The government is investigating whether to place a toll on the Transmission Gully motorway - which is set to open in 2020.
The 27km highway will stretch between Kāpiti and Northern Wellington, and is expected to cost $850 million.
Transmission Gully is New Zealand's first Private Public Partnership for a state highway, which means it is being financed, designed, constructed and maintained by the private sector on behalf of the public sector.
Transport Minister Phil Twyford said the partnership - brokered under the National government - caused the cost of the project to drastically increase, and tolling could be a way to offset that cost.
However, that idea was rubbished by the Automobile Association and local councils.
AA spokesperson Mike Noon said the proposed toll was ridiculous.
"The AA's policy is, look, we support the possible use of tolls to get a project you know, over the line, to maybe happen if it wasn't going to happen or bring it forward," Mr Noon said.
"What we have here is a project which is 50 percent completed so it looks retrospective and it looks like revenue raising to be honest ... that toll wouldn't be paying for the road because it's already funded."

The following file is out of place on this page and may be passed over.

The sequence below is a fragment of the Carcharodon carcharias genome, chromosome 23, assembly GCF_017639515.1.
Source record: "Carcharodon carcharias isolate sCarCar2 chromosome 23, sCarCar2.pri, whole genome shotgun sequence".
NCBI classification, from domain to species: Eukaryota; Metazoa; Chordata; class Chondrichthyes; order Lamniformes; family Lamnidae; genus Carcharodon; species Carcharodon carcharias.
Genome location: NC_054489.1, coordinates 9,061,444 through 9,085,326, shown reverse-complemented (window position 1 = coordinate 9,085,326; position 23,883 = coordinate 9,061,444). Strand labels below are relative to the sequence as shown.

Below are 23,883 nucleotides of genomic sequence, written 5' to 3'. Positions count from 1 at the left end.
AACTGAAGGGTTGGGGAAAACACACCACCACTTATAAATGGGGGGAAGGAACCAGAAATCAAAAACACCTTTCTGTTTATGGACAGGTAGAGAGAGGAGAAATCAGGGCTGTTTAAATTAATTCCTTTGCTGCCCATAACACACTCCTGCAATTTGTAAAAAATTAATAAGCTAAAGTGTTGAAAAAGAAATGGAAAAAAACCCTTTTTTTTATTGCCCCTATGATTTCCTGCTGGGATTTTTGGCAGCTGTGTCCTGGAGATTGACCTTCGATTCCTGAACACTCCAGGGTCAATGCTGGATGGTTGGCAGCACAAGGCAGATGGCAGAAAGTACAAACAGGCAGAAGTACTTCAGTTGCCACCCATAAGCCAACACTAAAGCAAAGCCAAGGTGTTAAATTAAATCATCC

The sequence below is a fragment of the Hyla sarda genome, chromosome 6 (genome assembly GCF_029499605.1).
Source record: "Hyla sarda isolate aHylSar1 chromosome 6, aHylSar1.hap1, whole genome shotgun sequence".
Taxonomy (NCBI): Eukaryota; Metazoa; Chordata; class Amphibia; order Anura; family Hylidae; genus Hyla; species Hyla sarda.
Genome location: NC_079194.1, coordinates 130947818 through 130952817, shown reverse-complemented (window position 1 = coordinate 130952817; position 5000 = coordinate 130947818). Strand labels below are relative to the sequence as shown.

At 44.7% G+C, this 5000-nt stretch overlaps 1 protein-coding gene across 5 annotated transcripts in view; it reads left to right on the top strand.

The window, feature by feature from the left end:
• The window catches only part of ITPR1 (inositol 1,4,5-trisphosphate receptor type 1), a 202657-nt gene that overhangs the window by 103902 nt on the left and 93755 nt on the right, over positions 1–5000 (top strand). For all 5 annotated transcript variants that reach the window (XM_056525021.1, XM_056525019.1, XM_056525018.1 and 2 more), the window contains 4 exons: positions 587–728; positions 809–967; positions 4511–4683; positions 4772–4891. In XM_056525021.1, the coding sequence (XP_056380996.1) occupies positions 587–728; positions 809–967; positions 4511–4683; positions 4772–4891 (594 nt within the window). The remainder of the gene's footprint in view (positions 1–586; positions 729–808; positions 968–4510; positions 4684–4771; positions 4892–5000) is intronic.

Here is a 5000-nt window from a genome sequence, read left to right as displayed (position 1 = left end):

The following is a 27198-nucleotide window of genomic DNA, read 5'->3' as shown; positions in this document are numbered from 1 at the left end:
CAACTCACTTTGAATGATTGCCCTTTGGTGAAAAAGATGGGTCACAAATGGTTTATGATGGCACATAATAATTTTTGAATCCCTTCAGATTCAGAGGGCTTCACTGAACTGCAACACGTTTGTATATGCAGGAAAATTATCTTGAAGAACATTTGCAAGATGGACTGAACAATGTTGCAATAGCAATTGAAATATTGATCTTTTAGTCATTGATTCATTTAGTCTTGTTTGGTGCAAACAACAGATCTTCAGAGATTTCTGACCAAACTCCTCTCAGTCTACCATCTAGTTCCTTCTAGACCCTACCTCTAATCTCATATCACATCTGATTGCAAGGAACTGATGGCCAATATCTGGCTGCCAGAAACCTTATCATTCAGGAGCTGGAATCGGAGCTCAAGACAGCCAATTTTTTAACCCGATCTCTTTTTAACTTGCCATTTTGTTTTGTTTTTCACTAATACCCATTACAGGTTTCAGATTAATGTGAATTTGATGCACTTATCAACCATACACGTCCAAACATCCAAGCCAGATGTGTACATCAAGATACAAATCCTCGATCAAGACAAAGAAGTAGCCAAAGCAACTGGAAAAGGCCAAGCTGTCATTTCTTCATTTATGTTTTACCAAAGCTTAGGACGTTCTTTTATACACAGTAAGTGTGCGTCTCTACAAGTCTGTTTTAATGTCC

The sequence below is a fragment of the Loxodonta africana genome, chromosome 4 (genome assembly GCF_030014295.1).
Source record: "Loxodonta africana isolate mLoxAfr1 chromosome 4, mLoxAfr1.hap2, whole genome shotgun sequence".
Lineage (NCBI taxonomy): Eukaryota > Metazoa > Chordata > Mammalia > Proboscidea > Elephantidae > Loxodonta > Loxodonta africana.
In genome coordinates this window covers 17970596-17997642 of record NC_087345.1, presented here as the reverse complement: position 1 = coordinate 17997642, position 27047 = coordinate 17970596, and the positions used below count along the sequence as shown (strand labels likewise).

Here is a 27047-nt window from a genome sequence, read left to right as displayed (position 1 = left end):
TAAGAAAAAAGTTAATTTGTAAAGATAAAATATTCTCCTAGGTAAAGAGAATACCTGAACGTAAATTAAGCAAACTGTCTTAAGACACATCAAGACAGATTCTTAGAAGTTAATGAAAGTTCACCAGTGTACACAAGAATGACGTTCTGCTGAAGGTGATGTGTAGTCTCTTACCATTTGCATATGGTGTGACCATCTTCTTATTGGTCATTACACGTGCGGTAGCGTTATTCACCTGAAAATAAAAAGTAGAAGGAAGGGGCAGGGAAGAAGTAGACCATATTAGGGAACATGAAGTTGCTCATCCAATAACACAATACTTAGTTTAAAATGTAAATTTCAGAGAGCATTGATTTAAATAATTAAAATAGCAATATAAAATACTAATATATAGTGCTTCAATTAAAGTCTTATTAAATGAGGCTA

The Transport Agency suggested the toll in a February briefing to Mr Twyford.
The agency warned that without a toll, there could be an increase in demand for road travel and a small reduction in the use of public transport.
The tolling would help counter losses incurred from commuters moving back to their cars and might also manage demand for the road, the agency said.
Essentially some road users who did not want to pay a fee to travel on Transmission Gully would have to take other routes, reducing the flow of traffic on the motorway.
Porirua mayor Mike Tana said that was concerning.
"The impact is if that major road is tolled, that means that people who come through Porirua may make the decision to come back through what will be revocated roads, which are currently the highways going through Porirua which will again mean that traffic that should be going on the motorway may make the decision to go through Porirua," Mr Tana said.
He said those motorists were unlikely to stop in the small town, but they would clog the main roads.
The investigation has begun, but no final decisions have been made.
Mr Twyford wanted more information from the Transport Agency, but said he would place a toll on the road if he felt it was the best decision.